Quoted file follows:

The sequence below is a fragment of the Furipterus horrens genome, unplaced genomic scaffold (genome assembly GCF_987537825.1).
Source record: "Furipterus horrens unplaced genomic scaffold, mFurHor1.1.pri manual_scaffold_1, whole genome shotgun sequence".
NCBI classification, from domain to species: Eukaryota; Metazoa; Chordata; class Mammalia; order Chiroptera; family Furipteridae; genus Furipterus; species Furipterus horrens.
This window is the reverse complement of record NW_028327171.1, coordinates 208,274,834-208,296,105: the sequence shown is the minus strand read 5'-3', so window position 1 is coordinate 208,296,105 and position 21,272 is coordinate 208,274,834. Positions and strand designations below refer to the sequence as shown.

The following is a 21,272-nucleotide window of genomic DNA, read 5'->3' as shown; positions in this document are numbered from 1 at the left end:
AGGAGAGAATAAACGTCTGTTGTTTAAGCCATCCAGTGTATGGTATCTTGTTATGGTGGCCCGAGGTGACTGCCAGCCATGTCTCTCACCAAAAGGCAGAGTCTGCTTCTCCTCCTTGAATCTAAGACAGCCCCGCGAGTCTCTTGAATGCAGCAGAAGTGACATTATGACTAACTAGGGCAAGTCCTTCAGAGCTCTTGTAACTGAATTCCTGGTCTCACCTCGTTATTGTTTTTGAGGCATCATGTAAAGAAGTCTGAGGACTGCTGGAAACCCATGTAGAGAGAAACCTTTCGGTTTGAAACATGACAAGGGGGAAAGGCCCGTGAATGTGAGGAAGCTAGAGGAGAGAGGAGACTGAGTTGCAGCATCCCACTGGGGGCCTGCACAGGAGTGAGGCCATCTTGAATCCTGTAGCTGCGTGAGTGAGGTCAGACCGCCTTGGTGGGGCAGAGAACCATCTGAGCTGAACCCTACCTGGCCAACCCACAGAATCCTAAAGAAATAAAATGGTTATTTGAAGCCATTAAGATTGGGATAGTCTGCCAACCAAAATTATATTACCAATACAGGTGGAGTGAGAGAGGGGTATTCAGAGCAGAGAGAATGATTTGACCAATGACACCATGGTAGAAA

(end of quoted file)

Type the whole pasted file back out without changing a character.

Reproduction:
The sequence below is a fragment of the Furipterus horrens genome, unplaced genomic scaffold (genome assembly GCF_987537825.1).
Source record: "Furipterus horrens unplaced genomic scaffold, mFurHor1.1.pri manual_scaffold_1, whole genome shotgun sequence".
NCBI classification, from domain to species: Eukaryota; Metazoa; Chordata; class Mammalia; order Chiroptera; family Furipteridae; genus Furipterus; species Furipterus horrens.
This window is the reverse complement of record NW_028327171.1, coordinates 208,274,834-208,296,105: the sequence shown is the minus strand read 5'-3', so window position 1 is coordinate 208,296,105 and position 21,272 is coordinate 208,274,834. Positions and strand designations below refer to the sequence as shown.

The following is a 21,272-nucleotide window of genomic DNA, read 5'->3' as shown; positions in this document are numbered from 1 at the left end:
AGGAGAGAATAAACGTCTGTTGTTTAAGCCATCCAGTGTATGGTATCTTGTTATGGTGGCCCGAGGTGACTGCCAGCCATGTCTCTCACCAAAAGGCAGAGTCTGCTTCTCCTCCTTGAATCTAAGACAGCCCCGCGAGTCTCTTGAATGCAGCAGAAGTGACATTATGACTAACTAGGGCAAGTCCTTCAGAGCTCTTGTAACTGAATTCCTGGTCTCACCTCGTTATTGTTTTTGAGGCATCATGTAAAGAAGTCTGAGGACTGCTGGAAACCCATGTAGAGAGAAACCTTTCGGTTTGAAACATGACAAGGGGGAAAGGCCCGTGAATGTGAGGAAGCTAGAGGAGAGAGGAGACTGAGTTGCAGCATCCCACTGGGGGCCTGCACAGGAGTGAGGCCATCTTGAATCCTGTAGCTGCGTGAGTGAGGTCAGACCGCCTTGGTGGGGCAGAGAACCATCTGAGCTGAACCCTACCTGGCCAACCCACAGAATCCTAAAGAAATAAAATGGTTATTTGAAGCCATTAAGATTGGGATAGTCTGCCAACCAAAATTATATTACCAATACAGGTGGAGTGAGAGAGGGGTATTCAGAGCAGAGAGAATGATTTGACCAATGACACCATGGTAGAAA